Source: (2002) Theoretical Criminology. 6(3): 243-253.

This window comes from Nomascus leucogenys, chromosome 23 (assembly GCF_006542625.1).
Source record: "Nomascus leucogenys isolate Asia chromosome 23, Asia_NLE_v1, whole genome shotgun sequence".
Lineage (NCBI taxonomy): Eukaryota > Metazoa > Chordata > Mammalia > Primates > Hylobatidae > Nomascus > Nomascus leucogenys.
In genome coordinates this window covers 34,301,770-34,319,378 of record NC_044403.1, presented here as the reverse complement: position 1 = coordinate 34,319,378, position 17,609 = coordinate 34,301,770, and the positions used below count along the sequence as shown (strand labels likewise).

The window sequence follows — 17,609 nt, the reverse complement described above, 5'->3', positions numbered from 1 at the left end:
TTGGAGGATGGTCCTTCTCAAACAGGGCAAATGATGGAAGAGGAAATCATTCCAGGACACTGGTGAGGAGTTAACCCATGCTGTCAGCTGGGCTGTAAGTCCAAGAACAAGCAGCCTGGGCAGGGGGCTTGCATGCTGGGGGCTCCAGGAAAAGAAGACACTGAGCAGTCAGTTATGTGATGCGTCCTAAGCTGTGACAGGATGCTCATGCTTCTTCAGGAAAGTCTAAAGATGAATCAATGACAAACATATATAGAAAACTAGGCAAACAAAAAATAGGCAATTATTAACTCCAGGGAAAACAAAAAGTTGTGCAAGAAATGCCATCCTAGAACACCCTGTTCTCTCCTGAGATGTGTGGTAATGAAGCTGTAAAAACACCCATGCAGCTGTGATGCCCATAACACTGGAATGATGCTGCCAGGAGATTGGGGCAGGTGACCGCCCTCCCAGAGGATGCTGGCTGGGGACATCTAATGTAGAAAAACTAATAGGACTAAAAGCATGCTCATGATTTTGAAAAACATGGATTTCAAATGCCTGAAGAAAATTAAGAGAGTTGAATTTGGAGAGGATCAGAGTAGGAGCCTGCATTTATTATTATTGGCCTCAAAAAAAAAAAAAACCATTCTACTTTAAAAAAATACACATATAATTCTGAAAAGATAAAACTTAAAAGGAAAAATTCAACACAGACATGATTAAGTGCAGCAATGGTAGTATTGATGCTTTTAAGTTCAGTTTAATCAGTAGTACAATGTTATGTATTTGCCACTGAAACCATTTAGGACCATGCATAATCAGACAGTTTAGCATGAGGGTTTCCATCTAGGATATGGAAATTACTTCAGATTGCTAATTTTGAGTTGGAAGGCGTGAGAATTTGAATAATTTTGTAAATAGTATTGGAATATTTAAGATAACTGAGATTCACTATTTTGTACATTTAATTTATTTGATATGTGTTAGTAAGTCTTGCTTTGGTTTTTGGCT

Emotions remain a somewhat peripheral topic within theoretical criminology. Approaching crime, punishment, and social control from an emotional point of view may enrich criminological research and reflection. The dominant theories of crime--control theory, routine activities theory, and rational choice theory--assume offender motivation, but fail to understand how and why people are animated to commit crimes. The inability to understand what motivates offenders impairs both academic and public discourse about crime and justice. The affective dimensions of criminal behavior need to be taken into account. Perpetrators of crime are moral subjects striving reflexively to give meaning to their actions before, during, and after the crime. The law demands that judges do not openly show any sign of bias concerning the guilt or innocence of the accused, something that requires emotions to be kept under tight rein during the course of the trial. Legal institutions have become more attuned to the claims for recognition made by angry or traumatized victims. Citizens have issued impassioned demands for order. Emotions have become implicated in the volatile and contradictory nature of late modern penality. This is evident in the return of old penal practices, such as boot camps, sex offender notification, and zero tolerance. Programs in restorative justice have helped accord emotions, shame in particular, a more central place within the criminal justice arena. Emotion has also been accorded a central place in recent sociological theorizing at both micro and macro levels. Debate persists within and across disciplines about what emotions are.